Road transport accounts for over 45% (up to a half) of global use of oil.
In particular, in the United States of America, the most “automobile” country of the world, where national road transport is the most developed (compared to other nations), total length of motorways (paved and unpaved) is over 6.6 million km (some 4.1 million mi), current size of national vehicle fleet exceeds 260 million cars and trucks, and national automobile industry contributes estimated 4-5% of GDP, the share of road transport is over 60% of petroleum consumption. Nearly a third of all refined oil products and crude oil is transported today in the USA by trucks.
Just to compare – in Canada road transportation of petroleum accounts for more than 50% and in Russia – for only 8-9% of shipping crude oil and its products across these countries.
At the same time, transportation is responsible for 24% of direct CO2 emissions from fuel combustion. Road vehicles – cars, trucks, buses and two- and three-wheelers – account for nearly three-quarters of transport CO2 emissions (Figure1).
Transport especially road transport has a strong environmental impact and a variety of measures can be taken to reduce environmental damage by road transport.
The main emissions from motorized road vehicles equipped with spark ignition gasoline engines include carbon monoxide (CO), oxides of nitrogen, unburned hydrocarbon in the exhaust, suspended particulate matter (SPM) and lead aerosols and certain other hydrocarbon emissions.
The most significant emissions from diesel-run vehicles include SPM, oxides of nitrogen, sulphur dioxide, carbon monoxide and hydrocarbons. Both diesel and gasoline-fueled vehicles, particularly the two-stroke gasoline engines, used in two-wheelers and three-wheelers, emit CO2.
Still, according to the International Energy Agency (IEA), global transport emissions of greenhouse gases (GHG) increased in 2018 to 8 gigatonnes of CO2 equivalent (by only 0.6% compared with 1.6% annually growth in the previous decade) owing to efficiency improvements, electrification and greater use of biofuels. And, in line with the Agency’s sustanable development scenario, by 2030 the emissions should decrease down to 7.3 Gt of CO2eq.
The prospects for the industry are quite bright. The fuel ethanol market can be expected to grow a rate of 1.5-1.7% a year during the next decade. The focus will move away from the U.S. and the EU to countries such as Brazil (RenovaBio), China (E-10) and India (E-10).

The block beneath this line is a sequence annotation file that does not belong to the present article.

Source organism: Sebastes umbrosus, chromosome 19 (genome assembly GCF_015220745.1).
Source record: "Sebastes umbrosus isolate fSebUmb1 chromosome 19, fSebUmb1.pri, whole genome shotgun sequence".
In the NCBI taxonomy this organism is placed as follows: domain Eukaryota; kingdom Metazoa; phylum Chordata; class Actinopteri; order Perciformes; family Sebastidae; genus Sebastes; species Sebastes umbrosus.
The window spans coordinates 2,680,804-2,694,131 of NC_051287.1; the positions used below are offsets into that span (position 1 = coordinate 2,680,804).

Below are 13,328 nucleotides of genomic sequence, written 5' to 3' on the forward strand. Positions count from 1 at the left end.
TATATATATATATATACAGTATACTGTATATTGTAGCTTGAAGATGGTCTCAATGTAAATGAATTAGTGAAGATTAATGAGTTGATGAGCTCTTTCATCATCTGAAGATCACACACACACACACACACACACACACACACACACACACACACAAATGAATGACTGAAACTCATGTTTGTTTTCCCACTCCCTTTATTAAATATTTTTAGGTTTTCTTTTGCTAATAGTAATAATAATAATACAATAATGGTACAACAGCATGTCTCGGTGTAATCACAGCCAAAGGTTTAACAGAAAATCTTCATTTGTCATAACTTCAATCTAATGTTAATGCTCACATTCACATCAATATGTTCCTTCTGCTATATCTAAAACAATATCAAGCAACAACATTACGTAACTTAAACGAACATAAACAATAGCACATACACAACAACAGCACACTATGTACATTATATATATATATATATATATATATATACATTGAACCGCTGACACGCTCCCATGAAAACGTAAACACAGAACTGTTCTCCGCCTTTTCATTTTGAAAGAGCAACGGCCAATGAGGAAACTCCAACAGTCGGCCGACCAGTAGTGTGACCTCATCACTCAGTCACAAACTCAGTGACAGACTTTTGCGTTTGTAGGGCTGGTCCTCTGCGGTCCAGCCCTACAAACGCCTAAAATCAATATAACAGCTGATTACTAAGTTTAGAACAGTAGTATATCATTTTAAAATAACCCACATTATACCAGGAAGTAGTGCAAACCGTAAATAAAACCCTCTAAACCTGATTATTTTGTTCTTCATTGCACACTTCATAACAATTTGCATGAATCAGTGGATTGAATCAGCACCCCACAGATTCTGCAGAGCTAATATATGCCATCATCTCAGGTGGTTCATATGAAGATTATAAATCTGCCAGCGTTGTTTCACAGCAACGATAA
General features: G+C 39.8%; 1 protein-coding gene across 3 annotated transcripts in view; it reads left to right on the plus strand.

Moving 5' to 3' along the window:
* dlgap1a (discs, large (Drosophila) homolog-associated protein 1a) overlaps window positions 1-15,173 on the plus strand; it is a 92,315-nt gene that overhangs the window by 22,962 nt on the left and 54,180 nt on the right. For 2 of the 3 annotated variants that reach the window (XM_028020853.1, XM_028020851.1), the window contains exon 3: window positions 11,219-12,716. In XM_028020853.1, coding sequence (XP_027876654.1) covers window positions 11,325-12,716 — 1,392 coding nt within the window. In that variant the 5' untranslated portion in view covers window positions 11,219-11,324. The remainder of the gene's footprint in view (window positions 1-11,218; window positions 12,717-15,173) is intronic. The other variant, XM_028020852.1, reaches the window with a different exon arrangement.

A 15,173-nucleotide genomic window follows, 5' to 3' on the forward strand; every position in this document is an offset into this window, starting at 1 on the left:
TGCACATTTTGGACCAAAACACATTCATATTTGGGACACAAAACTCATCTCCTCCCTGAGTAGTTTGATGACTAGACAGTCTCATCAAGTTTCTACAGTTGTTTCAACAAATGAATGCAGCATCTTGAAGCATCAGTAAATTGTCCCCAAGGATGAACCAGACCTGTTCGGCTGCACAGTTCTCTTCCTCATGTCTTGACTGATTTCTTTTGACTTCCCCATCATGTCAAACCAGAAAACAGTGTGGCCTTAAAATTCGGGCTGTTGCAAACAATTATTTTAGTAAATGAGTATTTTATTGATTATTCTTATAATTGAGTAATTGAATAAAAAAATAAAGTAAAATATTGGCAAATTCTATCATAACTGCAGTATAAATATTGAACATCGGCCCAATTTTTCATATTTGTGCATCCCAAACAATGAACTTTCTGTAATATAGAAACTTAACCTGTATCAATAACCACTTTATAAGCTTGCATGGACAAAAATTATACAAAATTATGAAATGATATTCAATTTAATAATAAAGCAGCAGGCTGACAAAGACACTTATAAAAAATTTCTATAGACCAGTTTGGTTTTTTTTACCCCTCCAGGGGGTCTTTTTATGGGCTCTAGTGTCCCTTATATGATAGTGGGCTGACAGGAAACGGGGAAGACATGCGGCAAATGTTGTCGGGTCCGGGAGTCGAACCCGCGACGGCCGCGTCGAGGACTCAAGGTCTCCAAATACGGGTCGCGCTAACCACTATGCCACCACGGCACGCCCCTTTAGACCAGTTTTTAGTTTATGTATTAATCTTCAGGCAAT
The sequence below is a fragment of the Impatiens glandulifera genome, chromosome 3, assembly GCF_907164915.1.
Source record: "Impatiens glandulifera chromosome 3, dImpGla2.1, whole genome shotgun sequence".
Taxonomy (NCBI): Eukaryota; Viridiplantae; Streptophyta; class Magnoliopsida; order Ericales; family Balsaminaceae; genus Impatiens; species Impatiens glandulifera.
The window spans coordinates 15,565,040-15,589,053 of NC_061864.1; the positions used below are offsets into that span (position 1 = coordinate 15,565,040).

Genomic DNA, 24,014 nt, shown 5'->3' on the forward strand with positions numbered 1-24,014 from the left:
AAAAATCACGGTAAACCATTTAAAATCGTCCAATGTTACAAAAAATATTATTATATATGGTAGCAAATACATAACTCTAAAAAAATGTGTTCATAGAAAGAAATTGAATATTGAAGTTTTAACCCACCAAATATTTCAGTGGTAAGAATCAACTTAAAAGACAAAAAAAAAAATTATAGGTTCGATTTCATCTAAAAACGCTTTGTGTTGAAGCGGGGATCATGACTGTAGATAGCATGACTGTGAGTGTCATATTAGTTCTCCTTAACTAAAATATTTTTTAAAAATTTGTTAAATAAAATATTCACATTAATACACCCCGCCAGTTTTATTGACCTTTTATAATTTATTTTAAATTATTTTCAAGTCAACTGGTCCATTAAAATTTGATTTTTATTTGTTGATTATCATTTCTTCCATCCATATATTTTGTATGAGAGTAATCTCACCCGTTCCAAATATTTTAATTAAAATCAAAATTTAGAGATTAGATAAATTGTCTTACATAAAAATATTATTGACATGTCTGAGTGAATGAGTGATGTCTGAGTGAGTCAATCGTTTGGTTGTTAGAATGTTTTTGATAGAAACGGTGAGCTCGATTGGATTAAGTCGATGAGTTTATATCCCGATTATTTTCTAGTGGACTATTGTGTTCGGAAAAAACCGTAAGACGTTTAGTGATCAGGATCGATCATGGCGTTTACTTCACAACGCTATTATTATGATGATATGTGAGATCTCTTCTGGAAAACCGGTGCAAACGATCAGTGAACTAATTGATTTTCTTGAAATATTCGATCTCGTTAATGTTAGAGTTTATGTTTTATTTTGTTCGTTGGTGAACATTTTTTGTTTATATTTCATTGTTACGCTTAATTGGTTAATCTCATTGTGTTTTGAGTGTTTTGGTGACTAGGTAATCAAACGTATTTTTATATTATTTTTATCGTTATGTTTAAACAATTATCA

The EU-28, for instance, tries to achieve net-zero GHG emissions by 2050. Still, current efforts to reduce GHG emissions in Bulgaria, Czechia, Denmark, Estonia, Hungary, the Netherlands, Poland, Portugal and Slovenia are considered by the EU Commission as “insufficient.”
The use of ethanol fuel on the roads should facilitate the reduction in GHG emissions. Although not as highly developed as in Brazil (where every second car now can use ethanol – pure or in mixture with gasoline), the use of gasohol is also quite widespread in the States. Flexible-fuel vehicles (or FFV) can run here on any mixture of ethanol and gasoline up to 85% (E85). Although most E85 use in the USA occurs in the Midwest, where the bulk of ethanol is produced and used, about 3,400 public E85 fueling stations are located around the country, according to the EIA of the U.S. Energy Department.
However, annual sales of light-duty flex-fuel vehicles in the States should decline after 2040, according to the EIA’s last outlook (AEO2019, January 2019) due to the projected increase in sales of electric-battery cars (Figure 2).
The following table (Table 1) shows the consumed blending volumes for the various classes of biofuels.
In the framework of its obligations under the Paris Accord, Canada has the objective to achieve 30 megatonnes of annual reductions in GHG emissions by 2030.
In September 2017, China presented a very ambitious growth schedule for the sector: Beijing planned nothing less than a nationwide E-10 mandate by 2020.
In India, which is Asia’s No.2 ethanol producer (after China), the national government remains committed to expanding the role of renewables in transport and the Indian Energy Ministry plans to ban the use of ethanol blends with below 20% spirit content by 2027.
In 2018, approximately 235 million liters of ethanol are forecast to be consumed in Australia as fuel.
The cost of road shipping of petroleum is quite high – the highest compared to other means of transport, excluding airplanes (rail, pipeline or tanker). Oil products or crude oil are usually carried in the States by large tank trucks with capacities ranging from 5,500 to 11,600 U.S. gallons. New oil tank trucks with their loading/disloading equipment typically cost now $30,000-40,000 per unit.
According to the EIA, in 2017 ton-mile technical costs of oil (crude and products) transportation onshore and offshore the States averaged 4.87 cents for road transport, 0.83¢ – for rail, 0.32¢ – for pipelines, and 0.12¢ – for coastal and river tankers.
Eugene M. Khartukov is a professor at the Moscow State Institute/University for International Relations, (MGIMO), head of the Moscow-based Center for Petroleum Business Studies (CPBS) and of the World Energy Analyses and Forecasting Group (GAPMER), and vice president (for Eurasia) of the Geneva-based Petro-Logistics S.A. He is the author and co-author of over 360 scientific publications and speaker at more than 170 international oil, gas, energy or economic fora. Email: firstname.lastname@example.org.
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